Summary: Groove music can enhance executive function and associated brain activity in those who are familiar with the music.
Source: University of Tsukuba
Dancing to musical rhythms is a universal human activity. But now, researchers from Japan have found that dancing doesn’t just feel good, it also enhances brain function.
In a study recently published in Scientific Reports, researchers from the University of Tsukuba have revealed that music with a groove, known as groove music, can significantly increase measures of executive function and associated brain activity in participants who are familiar with the music.
Music that elicits the sensation of groove can elicit feelings of pleasure and enhance behavioral arousal levels. Exercise, which has similar positive effects, is known to enhance executive function. Accordingly, this may also be an effect of listening to groove music.
However, no studies have examined the effect of groove music on executive function or brain activity in regions associated with executive function, such as the left dorsolateral prefrontal cortex (l-DLPFC), which the researchers at University of Tsukuba aimed to address.
“Groove rhythms elicit groove sensations and positive affective responses. However, whether they influence executive function is unknown,” says lead author of the study Professor Hideaki Soya.
“Accordingly, in the present study, we conducted brain imaging to evaluate corresponding changes in executive function, and measured individual psychological responses to groove music.”
To do this, the researchers performed functional near-infrared spectroscopy (fNIRS) with a color-word matching task to examine inhibitory executive function before and after listening to music. They also conducted a survey about the subjective experience of listening to groove music.
“The results were surprising,” explains Professor Soya. “We found that groove rhythm enhanced executive function and activity in the l-DLPFC only in participants who reported that the music elicited a strong groove sensation and the sensation of being clear-headed.”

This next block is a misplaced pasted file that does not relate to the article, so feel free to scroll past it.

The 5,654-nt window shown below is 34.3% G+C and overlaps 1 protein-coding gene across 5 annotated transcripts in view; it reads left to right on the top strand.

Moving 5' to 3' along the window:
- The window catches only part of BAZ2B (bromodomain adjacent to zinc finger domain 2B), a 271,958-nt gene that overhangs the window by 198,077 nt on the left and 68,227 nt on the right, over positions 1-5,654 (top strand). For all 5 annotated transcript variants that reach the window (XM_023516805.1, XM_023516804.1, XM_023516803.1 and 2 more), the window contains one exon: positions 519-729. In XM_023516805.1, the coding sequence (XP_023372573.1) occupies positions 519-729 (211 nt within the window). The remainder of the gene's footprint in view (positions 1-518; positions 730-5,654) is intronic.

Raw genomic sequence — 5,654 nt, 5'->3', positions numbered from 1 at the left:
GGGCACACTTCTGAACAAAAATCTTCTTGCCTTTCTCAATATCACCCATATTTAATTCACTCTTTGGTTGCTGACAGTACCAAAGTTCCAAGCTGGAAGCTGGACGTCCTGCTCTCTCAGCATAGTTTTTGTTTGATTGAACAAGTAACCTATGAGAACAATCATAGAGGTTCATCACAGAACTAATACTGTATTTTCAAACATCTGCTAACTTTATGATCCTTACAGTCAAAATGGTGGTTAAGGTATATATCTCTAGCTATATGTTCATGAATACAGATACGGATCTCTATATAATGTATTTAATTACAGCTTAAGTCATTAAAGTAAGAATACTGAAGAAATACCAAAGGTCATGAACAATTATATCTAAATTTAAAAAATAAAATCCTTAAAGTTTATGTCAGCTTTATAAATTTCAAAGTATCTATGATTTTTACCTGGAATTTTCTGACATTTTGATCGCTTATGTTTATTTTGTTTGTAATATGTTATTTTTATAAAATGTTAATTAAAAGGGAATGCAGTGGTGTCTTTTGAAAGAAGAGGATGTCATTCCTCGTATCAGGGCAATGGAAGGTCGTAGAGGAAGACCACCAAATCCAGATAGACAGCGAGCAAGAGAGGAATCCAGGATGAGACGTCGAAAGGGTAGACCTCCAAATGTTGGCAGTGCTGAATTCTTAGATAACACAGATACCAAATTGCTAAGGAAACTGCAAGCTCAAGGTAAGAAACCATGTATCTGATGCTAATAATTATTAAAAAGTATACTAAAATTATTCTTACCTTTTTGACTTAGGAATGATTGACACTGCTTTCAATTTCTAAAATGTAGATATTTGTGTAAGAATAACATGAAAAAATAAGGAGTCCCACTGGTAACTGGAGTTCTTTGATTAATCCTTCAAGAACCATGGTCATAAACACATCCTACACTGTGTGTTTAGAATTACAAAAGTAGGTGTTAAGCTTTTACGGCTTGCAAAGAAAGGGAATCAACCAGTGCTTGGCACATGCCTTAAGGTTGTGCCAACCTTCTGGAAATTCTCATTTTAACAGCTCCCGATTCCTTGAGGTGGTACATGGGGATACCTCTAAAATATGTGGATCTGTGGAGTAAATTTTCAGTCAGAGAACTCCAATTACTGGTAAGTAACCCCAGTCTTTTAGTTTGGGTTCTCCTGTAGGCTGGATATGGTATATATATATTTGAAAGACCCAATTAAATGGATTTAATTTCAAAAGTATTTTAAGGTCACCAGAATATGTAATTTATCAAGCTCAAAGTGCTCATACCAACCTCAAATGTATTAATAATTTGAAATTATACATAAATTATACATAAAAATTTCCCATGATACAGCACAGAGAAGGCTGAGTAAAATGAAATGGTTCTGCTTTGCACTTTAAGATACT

In fact, these psychological responses to listening to groove rhythm could predict changes in executive function and l-DLPFC activity.
“Our findings indicate that individual differences in psychological responses to groove music modulate the corresponding effects on executive function. As such, the effects of groove rhythm on human cognitive performance may be influenced by familiarity or beat processing ability,” says Professor Soya.
Strategies for enhancing executive function have a wide range of potential applications, from preventing dementia in elderly people to helping employees enhance their performance. Furthermore, the positive effects of groove music on executive function could include the effects of positive emotions and of rhythmic synchronization.
This could help to explain the many positive benefits of dancing, or any form of exercise conducted while listening to music. Further research is needed to develop applications for this new information.
Groove rhythm stimulates prefrontal cortex function in groove enjoyers
Hearing a groove rhythm (GR), which creates the sensation of wanting to move to the music, can also create feelings of pleasure and arousal in people, and it may enhance cognitive performance, as does exercise, by stimulating the prefrontal cortex.
Here, we examined the hypothesis that GR enhances executive function (EF) by acting on the left dorsolateral prefrontal cortex (l-DLPFC) while also considering individual differences in psychological responses.
Fifty-one participants underwent two conditions: 3 min of listening to GR or a white-noise metronome. Before and after listening, participants performed the Stroop task and were monitored for l-DLPFC activity with functional near-infrared spectroscopy.
Our results show that GR enhanced EF and l-DLPFC activity in participants who felt a greater groove sensation and a more feeling clear-headed after listening to GR.
Further, these psychological responses predict the impact of GR on l-DLPFC activity and EF, suggesting that GR enhances EF via l-DLPFC activity when the psychological response to GR is enhanced.